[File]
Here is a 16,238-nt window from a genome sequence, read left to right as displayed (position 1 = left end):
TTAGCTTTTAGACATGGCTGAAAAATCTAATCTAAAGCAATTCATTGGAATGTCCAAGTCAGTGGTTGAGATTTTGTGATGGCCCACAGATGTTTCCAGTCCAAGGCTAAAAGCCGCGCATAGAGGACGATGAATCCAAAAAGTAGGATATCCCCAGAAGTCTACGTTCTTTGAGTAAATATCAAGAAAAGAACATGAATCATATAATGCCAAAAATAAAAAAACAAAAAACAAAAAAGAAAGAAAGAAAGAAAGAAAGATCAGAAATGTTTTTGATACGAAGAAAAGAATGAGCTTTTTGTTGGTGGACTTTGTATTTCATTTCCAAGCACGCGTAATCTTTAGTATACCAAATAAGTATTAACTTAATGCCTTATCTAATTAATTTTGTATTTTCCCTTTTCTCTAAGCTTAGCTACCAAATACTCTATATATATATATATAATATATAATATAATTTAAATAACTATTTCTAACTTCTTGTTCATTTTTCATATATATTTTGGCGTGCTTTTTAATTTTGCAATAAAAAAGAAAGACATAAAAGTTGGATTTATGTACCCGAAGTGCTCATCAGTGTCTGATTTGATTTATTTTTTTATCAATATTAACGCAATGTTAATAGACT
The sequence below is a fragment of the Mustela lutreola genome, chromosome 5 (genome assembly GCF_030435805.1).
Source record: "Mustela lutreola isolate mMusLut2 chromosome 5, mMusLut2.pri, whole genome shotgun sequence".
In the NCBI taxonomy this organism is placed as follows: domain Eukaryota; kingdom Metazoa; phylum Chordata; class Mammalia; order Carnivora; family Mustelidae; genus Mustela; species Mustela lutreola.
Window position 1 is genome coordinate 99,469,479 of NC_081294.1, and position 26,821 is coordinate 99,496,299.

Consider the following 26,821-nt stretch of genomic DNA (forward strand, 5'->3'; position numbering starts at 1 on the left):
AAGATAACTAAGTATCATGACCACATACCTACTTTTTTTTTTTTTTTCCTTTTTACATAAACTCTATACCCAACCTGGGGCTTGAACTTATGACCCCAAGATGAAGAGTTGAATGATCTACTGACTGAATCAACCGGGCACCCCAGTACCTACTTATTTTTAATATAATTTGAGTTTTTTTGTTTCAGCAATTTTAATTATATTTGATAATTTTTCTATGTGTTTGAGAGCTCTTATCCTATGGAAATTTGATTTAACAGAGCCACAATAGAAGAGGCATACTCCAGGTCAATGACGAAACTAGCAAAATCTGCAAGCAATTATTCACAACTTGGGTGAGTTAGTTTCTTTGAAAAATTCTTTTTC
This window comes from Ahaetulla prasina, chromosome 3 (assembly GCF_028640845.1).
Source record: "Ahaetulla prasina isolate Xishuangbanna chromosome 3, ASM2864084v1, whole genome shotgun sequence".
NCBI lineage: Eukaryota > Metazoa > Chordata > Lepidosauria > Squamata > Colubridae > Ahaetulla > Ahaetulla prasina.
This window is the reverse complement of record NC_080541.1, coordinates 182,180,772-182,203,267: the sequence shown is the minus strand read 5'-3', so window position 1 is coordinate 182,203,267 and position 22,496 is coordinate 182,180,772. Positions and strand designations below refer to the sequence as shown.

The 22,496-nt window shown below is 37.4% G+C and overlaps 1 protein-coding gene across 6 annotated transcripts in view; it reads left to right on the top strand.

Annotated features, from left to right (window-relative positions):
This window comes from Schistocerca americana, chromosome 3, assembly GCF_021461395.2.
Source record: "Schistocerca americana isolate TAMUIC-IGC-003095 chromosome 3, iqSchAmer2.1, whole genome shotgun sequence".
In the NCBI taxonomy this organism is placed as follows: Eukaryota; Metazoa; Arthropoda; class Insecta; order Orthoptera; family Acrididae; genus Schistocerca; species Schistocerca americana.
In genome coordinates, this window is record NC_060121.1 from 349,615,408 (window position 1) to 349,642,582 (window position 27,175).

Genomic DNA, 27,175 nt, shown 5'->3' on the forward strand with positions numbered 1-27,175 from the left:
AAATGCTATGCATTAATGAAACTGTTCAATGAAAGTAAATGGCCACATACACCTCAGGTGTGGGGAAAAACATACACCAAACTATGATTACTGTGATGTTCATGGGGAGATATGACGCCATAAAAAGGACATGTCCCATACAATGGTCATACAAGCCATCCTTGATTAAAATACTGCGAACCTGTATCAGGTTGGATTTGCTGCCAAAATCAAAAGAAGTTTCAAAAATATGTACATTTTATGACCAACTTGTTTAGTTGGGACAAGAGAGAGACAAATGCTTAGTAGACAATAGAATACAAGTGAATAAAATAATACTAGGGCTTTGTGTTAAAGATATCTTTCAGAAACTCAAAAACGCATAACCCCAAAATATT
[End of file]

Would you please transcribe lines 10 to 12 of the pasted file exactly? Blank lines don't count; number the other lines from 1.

Source record: "Ahaetulla prasina isolate Xishuangbanna chromosome 3, ASM2864084v1, whole genome shotgun sequence".
NCBI lineage: Eukaryota > Metazoa > Chordata > Lepidosauria > Squamata > Colubridae > Ahaetulla > Ahaetulla prasina.
This window is the reverse complement of record NC_080541.1, coordinates 182,180,772-182,203,267: the sequence shown is the minus strand read 5'-3', so window position 1 is coordinate 182,203,267 and position 22,496 is coordinate 182,180,772. Positions and strand designations below refer to the sequence as shown.